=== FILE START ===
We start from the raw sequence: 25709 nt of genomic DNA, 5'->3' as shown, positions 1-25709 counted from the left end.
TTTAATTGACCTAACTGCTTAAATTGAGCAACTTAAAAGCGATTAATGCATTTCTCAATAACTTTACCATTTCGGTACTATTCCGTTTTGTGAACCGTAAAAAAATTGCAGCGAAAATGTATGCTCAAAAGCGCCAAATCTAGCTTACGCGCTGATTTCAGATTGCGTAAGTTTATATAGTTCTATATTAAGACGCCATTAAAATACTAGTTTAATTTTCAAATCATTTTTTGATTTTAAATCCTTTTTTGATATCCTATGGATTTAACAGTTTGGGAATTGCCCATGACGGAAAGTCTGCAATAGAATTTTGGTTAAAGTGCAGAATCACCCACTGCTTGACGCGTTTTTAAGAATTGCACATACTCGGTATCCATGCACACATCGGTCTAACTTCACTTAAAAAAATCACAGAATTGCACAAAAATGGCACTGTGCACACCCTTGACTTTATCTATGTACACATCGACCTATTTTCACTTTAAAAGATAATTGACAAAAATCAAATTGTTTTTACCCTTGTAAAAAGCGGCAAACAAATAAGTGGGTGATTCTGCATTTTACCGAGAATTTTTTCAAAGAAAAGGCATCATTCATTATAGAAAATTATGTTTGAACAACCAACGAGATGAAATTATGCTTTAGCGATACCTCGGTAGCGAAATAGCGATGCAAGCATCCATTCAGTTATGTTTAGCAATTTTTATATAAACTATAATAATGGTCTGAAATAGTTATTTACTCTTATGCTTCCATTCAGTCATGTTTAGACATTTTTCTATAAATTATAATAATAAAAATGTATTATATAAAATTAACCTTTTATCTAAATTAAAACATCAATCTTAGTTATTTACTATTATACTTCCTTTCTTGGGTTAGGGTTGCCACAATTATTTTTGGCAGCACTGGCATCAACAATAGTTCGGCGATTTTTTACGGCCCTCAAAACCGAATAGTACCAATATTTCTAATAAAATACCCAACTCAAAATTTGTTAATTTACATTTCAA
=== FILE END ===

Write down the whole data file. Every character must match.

We start from the raw sequence: 25709 nt of genomic DNA, 5'->3' as shown, positions 1-25709 counted from the left end.
TTTAATTGACCTAACTGCTTAAATTGAGCAACTTAAAAGCGATTAATGCATTTCTCAATAACTTTACCATTTCGGTACTATTCCGTTTTGTGAACCGTAAAAAAATTGCAGCGAAAATGTATGCTCAAAAGCGCCAAATCTAGCTTACGCGCTGATTTCAGATTGCGTAAGTTTATATAGTTCTATATTAAGACGCCATTAAAATACTAGTTTAATTTTCAAATCATTTTTTGATTTTAAATCCTTTTTTGATATCCTATGGATTTAACAGTTTGGGAATTGCCCATGACGGAAAGTCTGCAATAGAATTTTGGTTAAAGTGCAGAATCACCCACTGCTTGACGCGTTTTTAAGAATTGCACATACTCGGTATCCATGCACACATCGGTCTAACTTCACTTAAAAAAATCACAGAATTGCACAAAAATGGCACTGTGCACACCCTTGACTTTATCTATGTACACATCGACCTATTTTCACTTTAAAAGATAATTGACAAAAATCAAATTGTTTTTACCCTTGTAAAAAGCGGCAAACAAATAAGTGGGTGATTCTGCATTTTACCGAGAATTTTTTCAAAGAAAAGGCATCATTCATTATAGAAAATTATGTTTGAACAACCAACGAGATGAAATTATGCTTTAGCGATACCTCGGTAGCGAAATAGCGATGCAAGCATCCATTCAGTTATGTTTAGCAATTTTTATATAAACTATAATAATGGTCTGAAATAGTTATTTACTCTTATGCTTCCATTCAGTCATGTTTAGACATTTTTCTATAAATTATAATAATAAAAATGTATTATATAAAATTAACCTTTTATCTAAATTAAAACATCAATCTTAGTTATTTACTATTATACTTCCTTTCTTGGGTTAGGGTTGCCACAATTATTTTTGGCAGCACTGGCATCAACAATAGTTCGGCGATTTTTTACGGCCCTCAAAACCGAATAGTACCAATATTTCTAATAAAATACCCAACTCAAAATTTGTTAATTTACATTTCAA